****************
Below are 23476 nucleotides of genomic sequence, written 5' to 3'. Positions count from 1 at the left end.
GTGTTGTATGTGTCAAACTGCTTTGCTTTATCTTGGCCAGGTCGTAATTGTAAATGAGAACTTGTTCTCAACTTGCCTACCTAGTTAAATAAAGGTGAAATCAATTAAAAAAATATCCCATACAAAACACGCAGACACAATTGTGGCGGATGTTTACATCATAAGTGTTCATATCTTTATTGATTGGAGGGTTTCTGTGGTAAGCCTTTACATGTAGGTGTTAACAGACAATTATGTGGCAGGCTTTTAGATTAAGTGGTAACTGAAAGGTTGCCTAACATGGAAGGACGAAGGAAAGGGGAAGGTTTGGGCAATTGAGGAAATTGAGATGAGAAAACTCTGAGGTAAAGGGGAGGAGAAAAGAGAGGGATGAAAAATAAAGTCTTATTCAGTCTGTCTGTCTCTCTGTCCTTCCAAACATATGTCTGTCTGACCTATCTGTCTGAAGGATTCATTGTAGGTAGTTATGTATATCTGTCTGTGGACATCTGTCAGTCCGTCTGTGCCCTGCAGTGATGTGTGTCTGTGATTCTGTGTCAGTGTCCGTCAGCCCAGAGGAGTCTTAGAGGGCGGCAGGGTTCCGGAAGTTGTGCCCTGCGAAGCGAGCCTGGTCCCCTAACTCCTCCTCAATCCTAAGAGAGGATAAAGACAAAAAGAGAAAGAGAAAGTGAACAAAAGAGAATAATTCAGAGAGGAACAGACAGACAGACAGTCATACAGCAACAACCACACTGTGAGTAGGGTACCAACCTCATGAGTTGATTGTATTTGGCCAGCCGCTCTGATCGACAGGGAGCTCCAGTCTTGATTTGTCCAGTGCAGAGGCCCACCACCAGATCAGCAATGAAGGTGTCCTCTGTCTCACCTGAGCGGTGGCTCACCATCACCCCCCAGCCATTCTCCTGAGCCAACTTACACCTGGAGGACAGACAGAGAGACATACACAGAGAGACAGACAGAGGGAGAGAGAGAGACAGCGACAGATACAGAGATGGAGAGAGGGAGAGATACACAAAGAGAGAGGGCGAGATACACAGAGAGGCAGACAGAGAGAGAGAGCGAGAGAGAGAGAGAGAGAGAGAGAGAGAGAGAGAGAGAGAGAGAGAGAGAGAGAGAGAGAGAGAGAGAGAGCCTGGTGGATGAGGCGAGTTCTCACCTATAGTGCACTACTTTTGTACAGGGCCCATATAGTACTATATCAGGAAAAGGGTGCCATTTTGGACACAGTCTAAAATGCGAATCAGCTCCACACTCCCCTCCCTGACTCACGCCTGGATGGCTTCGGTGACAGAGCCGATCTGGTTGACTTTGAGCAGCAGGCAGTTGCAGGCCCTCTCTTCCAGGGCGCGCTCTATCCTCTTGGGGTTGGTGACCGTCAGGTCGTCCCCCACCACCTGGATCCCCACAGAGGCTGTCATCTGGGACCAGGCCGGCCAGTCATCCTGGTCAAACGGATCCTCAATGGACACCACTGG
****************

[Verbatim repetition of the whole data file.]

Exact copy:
Below are 23476 nucleotides of genomic sequence, written 5' to 3'. Positions count from 1 at the left end.
GTGTTGTATGTGTCAAACTGCTTTGCTTTATCTTGGCCAGGTCGTAATTGTAAATGAGAACTTGTTCTCAACTTGCCTACCTAGTTAAATAAAGGTGAAATCAATTAAAAAAATATCCCATACAAAACACGCAGACACAATTGTGGCGGATGTTTACATCATAAGTGTTCATATCTTTATTGATTGGAGGGTTTCTGTGGTAAGCCTTTACATGTAGGTGTTAACAGACAATTATGTGGCAGGCTTTTAGATTAAGTGGTAACTGAAAGGTTGCCTAACATGGAAGGACGAAGGAAAGGGGAAGGTTTGGGCAATTGAGGAAATTGAGATGAGAAAACTCTGAGGTAAAGGGGAGGAGAAAAGAGAGGGATGAAAAATAAAGTCTTATTCAGTCTGTCTGTCTCTCTGTCCTTCCAAACATATGTCTGTCTGACCTATCTGTCTGAAGGATTCATTGTAGGTAGTTATGTATATCTGTCTGTGGACATCTGTCAGTCCGTCTGTGCCCTGCAGTGATGTGTGTCTGTGATTCTGTGTCAGTGTCCGTCAGCCCAGAGGAGTCTTAGAGGGCGGCAGGGTTCCGGAAGTTGTGCCCTGCGAAGCGAGCCTGGTCCCCTAACTCCTCCTCAATCCTAAGAGAGGATAAAGACAAAAAGAGAAAGAGAAAGTGAACAAAAGAGAATAATTCAGAGAGGAACAGACAGACAGACAGTCATACAGCAACAACCACACTGTGAGTAGGGTACCAACCTCATGAGTTGATTGTATTTGGCCAGCCGCTCTGATCGACAGGGAGCTCCAGTCTTGATTTGTCCAGTGCAGAGGCCCACCACCAGATCAGCAATGAAGGTGTCCTCTGTCTCACCTGAGCGGTGGCTCACCATCACCCCCCAGCCATTCTCCTGAGCCAACTTACACCTGGAGGACAGACAGAGAGACATACACAGAGAGACAGACAGAGGGAGAGAGAGAGACAGCGACAGATACAGAGATGGAGAGAGGGAGAGATACACAAAGAGAGAGGGCGAGATACACAGAGAGGCAGACAGAGAGAGAGAGCGAGAGAGAGAGAGAGAGAGAGAGAGAGAGAGAGAGAGAGAGAGAGAGAGAGAGAGAGAGAGAGAGAGAGAGCCTGGTGGATGAGGCGAGTTCTCACCTATAGTGCACTACTTTTGTACAGGGCCCATATAGTACTATATCAGGAAAAGGGTGCCATTTTGGACACAGTCTAAAATGCGAATCAGCTCCACACTCCCCTCCCTGACTCACGCCTGGATGGCTTCGGTGACAGAGCCGATCTGGTTGACTTTGAGCAGCAGGCAGTTGCAGGCCCTCTCTTCCAGGGCGCGCTCTATCCTCTTGGGGTTGGTGACCGTCAGGTCGTCCCCCACCACCTGGATCCCCACAGAGGCTGTCATCTGGGACCAGGCCGGCCAGTCATCCTGGTCAAACGGATCCTCAATGGACACCACTGG